Load-break switches now combine – as the name suggests – these both switch types and fulfil both the requirements for autonomous machine control (e.g. as protection against short circuit and voltage flashover)and the requirements for manual operation or opening and closing circuits by hand(i.e. closing and opening circuits by hand). as protection against short circuit and voltage flashover), as well as the requirements for manual operation or the opening and closing of circuits by hand(i.e. for switching machines or motors on and off). In this way, they protect machines from overcurrent and can simultaneously be used as emergency stop switches or repair switches to quickly and reliably switch off industrial plants. For example, in the event of pending repair work, or to protect employees from electric shock or an accident. In other words, they serve to switch and protect equipment and operating personnel in equal measure. For this purpose, they function within the scope of disconnection, switching of short-circuit currents (protection against overcurrent and electric shock) and as load switches for motors (on and off switches).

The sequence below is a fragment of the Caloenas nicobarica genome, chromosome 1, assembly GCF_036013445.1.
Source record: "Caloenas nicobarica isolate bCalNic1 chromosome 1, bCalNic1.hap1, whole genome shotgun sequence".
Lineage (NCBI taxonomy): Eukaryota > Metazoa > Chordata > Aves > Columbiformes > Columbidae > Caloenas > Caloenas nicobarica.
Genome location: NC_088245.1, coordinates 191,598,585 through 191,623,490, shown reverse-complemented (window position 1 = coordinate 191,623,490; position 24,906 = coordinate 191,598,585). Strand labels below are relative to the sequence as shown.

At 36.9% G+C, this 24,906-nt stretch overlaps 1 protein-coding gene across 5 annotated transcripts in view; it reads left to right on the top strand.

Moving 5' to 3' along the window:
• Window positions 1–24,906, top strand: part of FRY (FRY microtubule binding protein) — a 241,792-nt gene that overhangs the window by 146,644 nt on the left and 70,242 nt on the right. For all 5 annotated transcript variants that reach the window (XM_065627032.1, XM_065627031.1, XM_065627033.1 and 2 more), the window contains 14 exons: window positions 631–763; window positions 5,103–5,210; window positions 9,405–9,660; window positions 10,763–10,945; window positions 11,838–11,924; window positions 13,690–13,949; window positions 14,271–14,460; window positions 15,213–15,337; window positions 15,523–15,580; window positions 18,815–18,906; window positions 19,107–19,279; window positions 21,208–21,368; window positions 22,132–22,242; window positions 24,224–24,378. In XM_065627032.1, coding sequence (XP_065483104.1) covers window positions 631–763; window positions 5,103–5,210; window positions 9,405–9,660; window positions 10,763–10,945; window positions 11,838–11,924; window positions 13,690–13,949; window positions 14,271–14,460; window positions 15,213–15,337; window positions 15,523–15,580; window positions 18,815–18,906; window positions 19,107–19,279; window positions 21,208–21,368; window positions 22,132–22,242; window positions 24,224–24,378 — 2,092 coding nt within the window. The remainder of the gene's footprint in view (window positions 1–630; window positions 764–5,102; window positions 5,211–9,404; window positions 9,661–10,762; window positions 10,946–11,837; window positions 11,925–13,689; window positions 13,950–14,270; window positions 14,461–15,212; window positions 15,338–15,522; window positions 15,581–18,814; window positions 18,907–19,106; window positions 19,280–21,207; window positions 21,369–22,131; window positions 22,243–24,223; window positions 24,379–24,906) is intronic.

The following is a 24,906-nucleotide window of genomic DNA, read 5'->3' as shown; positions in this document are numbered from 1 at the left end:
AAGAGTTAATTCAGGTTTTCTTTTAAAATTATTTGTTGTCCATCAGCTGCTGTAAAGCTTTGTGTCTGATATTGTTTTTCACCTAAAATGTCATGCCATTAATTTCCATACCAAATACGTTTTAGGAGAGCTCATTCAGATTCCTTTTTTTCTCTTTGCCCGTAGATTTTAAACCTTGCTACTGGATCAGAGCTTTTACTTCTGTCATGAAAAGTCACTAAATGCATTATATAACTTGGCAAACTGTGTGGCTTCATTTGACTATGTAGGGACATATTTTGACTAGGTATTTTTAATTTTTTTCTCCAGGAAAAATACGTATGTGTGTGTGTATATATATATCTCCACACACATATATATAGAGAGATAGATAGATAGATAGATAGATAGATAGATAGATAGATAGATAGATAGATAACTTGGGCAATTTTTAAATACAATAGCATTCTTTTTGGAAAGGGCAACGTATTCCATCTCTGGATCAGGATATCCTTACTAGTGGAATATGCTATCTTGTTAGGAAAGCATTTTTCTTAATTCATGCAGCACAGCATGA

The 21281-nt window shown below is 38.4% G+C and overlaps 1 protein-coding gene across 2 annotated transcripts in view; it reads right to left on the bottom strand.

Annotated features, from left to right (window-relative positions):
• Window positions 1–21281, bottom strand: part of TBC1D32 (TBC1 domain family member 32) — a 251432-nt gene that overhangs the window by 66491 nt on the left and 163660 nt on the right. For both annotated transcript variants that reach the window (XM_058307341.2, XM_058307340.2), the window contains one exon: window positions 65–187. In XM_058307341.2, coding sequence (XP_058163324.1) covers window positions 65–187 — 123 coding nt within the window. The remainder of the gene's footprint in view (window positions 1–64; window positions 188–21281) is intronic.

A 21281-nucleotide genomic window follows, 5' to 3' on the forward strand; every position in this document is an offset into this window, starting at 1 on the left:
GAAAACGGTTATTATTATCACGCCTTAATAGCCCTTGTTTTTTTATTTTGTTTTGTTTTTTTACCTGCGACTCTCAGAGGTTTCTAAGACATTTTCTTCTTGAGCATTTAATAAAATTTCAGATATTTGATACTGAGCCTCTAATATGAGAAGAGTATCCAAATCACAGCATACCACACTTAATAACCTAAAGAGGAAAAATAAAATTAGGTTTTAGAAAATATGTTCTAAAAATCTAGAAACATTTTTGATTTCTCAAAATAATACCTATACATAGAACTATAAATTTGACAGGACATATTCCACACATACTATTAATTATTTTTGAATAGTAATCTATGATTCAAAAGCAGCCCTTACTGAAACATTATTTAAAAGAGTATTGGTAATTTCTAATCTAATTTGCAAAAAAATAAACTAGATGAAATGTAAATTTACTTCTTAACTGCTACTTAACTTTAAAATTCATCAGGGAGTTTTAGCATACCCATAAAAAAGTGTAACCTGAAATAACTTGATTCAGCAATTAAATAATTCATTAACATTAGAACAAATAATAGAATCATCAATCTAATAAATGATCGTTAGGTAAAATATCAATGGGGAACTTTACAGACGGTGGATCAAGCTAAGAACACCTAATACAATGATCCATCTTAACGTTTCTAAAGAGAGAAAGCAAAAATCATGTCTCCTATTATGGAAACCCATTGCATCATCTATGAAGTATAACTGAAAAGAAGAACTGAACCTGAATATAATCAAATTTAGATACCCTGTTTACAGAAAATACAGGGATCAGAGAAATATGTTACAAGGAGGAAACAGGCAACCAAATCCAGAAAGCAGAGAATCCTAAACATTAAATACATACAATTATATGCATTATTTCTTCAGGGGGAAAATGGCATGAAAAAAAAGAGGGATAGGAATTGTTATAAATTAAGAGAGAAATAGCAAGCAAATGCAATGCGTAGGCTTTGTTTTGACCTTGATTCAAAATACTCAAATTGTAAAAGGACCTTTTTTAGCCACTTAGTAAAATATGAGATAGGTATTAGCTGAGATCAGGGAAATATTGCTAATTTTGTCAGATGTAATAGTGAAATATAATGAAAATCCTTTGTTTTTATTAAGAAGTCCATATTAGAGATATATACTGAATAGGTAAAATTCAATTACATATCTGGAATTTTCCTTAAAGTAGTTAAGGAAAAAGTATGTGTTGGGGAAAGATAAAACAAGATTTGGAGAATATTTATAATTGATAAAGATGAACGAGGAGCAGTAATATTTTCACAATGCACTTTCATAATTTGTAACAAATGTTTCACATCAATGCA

Another type of main switch is the so-called circuit breaker. Unlike all other main switches, these are also suitable for high currents and can hold these short-circuit or overload currents for the specified period of time in order to then safely switch off the machine without harming the motor or personnel. There are two types of circuit breakers, namely ACBs(Air Circuit Breaker) and MCCBs (Moulded Case Circuit Breaker). In German, they are also called open circuit breakers or compact circuit breakers. The main difference here is the enclosure. MCCBs have a housing made of insulating material, which encloses all components of the main switch, while ACBs are designed to be able to keep the main contacts closed for as long as possible. They are therefore air-insulated and available for fixed installation or as switches with chassis (withdrawable technology).

Tasks of load break switches in the machine control